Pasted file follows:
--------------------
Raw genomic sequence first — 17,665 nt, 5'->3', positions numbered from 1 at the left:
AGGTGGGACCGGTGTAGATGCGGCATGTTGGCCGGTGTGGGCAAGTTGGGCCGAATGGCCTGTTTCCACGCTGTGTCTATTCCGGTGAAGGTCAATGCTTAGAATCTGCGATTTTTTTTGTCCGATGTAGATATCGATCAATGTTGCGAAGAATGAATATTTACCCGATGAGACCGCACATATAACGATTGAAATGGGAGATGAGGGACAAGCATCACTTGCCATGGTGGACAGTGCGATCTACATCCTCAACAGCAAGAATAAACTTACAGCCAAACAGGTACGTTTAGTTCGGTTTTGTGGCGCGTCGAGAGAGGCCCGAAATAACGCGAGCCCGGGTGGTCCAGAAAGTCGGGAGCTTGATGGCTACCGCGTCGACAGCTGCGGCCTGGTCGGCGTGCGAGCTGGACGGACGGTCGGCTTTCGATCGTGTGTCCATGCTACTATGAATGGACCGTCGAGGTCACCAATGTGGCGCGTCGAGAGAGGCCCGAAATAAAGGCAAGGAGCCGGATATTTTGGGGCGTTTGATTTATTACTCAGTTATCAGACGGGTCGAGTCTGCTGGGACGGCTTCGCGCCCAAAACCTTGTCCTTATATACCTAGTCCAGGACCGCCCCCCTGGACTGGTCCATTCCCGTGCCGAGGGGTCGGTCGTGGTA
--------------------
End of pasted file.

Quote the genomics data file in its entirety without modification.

Raw genomic sequence first — 17,665 nt, 5'->3', positions numbered from 1 at the left:
AGGTGGGACCGGTGTAGATGCGGCATGTTGGCCGGTGTGGGCAAGTTGGGCCGAATGGCCTGTTTCCACGCTGTGTCTATTCCGGTGAAGGTCAATGCTTAGAATCTGCGATTTTTTTTGTCCGATGTAGATATCGATCAATGTTGCGAAGAATGAATATTTACCCGATGAGACCGCACATATAACGATTGAAATGGGAGATGAGGGACAAGCATCACTTGCCATGGTGGACAGTGCGATCTACATCCTCAACAGCAAGAATAAACTTACAGCCAAACAGGTACGTTTAGTTCGGTTTTGTGGCGCGTCGAGAGAGGCCCGAAATAACGCGAGCCCGGGTGGTCCAGAAAGTCGGGAGCTTGATGGCTACCGCGTCGACAGCTGCGGCCTGGTCGGCGTGCGAGCTGGACGGACGGTCGGCTTTCGATCGTGTGTCCATGCTACTATGAATGGACCGTCGAGGTCACCAATGTGGCGCGTCGAGAGAGGCCCGAAATAAAGGCAAGGAGCCGGATATTTTGGGGCGTTTGATTTATTACTCAGTTATCAGACGGGTCGAGTCTGCTGGGACGGCTTCGCGCCCAAAACCTTGTCCTTATATACCTAGTCCAGGACCGCCCCCCTGGACTGGTCCATTCCCGTGCCGAGGGGTCGGTCGTGGTA